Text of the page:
• Radio gets into people’s head & taps into their imagination;
  • Did I mention how much cheaper it is than TV?  Because it’s cheaper.

Ferguson mentioned how comedy, and particularly Air Farce’s TV sketches, demands precision.  Something can be funny if written a certain way, but then if you re-word it, the message won’t come across quite as clearly.  THIS is something extremely relevant to all aspects of writing for comedy, and probably especially to stand-up.  I’m currently in the process of conducting some massive edits to my stand-up bits.  It’s true, sometimes it hurts to kill your babies, or at least to dismember them, but it ends up with more laughs, then bye bye toesies!

Don Ferguson’s method for making it as a comedian in Canada:

  1. Get a show

  2. Be a hit

  3. Remain a hit

It’s as easy as that!   The pressure, he said, isn’t off as soon as you get a show.

Get a Show

“You can’t let up for a MOMENT.  It’s like being a pro-athlete.”

Crossing the Border = Security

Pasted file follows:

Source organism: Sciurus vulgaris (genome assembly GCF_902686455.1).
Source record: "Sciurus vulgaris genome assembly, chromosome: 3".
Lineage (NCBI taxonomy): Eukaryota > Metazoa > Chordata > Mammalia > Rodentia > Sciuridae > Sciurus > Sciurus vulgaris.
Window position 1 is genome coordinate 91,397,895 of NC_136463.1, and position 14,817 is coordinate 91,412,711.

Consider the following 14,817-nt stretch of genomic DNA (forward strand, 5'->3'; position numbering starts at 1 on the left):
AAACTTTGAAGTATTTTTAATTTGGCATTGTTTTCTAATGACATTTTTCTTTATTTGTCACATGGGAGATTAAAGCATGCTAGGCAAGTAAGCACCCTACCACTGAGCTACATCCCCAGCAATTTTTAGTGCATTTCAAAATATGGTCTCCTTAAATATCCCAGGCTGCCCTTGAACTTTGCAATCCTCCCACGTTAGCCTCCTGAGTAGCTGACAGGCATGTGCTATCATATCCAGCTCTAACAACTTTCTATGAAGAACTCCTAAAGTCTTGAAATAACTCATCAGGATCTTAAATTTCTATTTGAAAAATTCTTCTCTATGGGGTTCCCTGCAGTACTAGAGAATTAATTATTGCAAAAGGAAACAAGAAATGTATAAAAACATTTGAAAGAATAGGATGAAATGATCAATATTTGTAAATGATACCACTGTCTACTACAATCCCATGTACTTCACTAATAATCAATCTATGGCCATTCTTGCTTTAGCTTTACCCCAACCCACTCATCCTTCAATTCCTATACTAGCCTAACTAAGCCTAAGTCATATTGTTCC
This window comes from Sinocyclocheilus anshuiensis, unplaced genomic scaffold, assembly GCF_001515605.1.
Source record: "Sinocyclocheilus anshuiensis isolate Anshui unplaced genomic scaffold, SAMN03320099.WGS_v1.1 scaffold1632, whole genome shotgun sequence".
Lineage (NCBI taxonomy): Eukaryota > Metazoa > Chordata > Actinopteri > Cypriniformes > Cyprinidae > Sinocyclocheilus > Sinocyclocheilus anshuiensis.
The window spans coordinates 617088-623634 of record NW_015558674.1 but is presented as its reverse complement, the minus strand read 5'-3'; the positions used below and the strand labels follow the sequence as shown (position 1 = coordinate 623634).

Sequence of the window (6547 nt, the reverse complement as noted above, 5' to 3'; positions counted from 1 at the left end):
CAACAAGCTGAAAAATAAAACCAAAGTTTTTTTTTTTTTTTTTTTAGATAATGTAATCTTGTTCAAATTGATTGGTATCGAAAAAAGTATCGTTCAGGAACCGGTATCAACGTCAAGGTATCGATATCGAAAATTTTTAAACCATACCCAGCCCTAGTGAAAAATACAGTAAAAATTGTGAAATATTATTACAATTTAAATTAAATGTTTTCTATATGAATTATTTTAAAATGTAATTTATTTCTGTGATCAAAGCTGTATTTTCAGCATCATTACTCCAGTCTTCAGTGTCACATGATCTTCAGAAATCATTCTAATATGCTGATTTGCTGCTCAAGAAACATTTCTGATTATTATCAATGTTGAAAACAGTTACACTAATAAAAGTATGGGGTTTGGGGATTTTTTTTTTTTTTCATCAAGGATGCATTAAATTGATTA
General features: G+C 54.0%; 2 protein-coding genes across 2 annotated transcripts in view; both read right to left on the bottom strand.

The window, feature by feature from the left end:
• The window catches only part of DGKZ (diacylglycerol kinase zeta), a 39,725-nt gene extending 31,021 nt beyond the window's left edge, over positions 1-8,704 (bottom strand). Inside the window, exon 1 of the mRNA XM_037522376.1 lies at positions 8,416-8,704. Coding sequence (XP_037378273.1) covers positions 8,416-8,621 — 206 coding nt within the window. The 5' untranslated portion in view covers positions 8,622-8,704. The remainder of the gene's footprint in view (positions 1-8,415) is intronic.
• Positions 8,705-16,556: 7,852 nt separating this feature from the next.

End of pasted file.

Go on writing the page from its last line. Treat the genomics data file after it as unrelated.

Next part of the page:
If any of us Humber kids are in the mindset that comedy will provide us with any kind of job security, Ferguson reminded us that his longest contract was one of five years.  That’s it.  Everything else was shorter than that, normally one or two-year contracts with Air Farce.  That might make some people nervous, but Ferguson believes security can breed complacency in a business like this one.  The anxiety, fear and nervousness is what a comedian needs to stay sharp.

How’s that for noble, eh?

Ferguson and Abbott were asked to work on the American sit-com TAXI, but they declined as they’d realized “what Air Farce was doing on Radio was more important to [Canadian] listeners than ANY sitcom would mean to US viewers.”

Writing for Andy Kaufman would have been pretty... fun?

___

At this point, we skipped into a Q&A with Ferguson in which he gave us tips, tricks, encouragement and advice.  Because I pay so much for tuition, I’m going to keep this segment of our Prime Time with Don Ferguson private.  If you want more details, be sure to check this book out; a work that will serve to remind us how relevant; how important Air Farce really was for Canadians ever since their days back in R-A-D-I-O.

... no big deal. (!!!)

(Next on the schedule… Brie needs to dye her hair again!)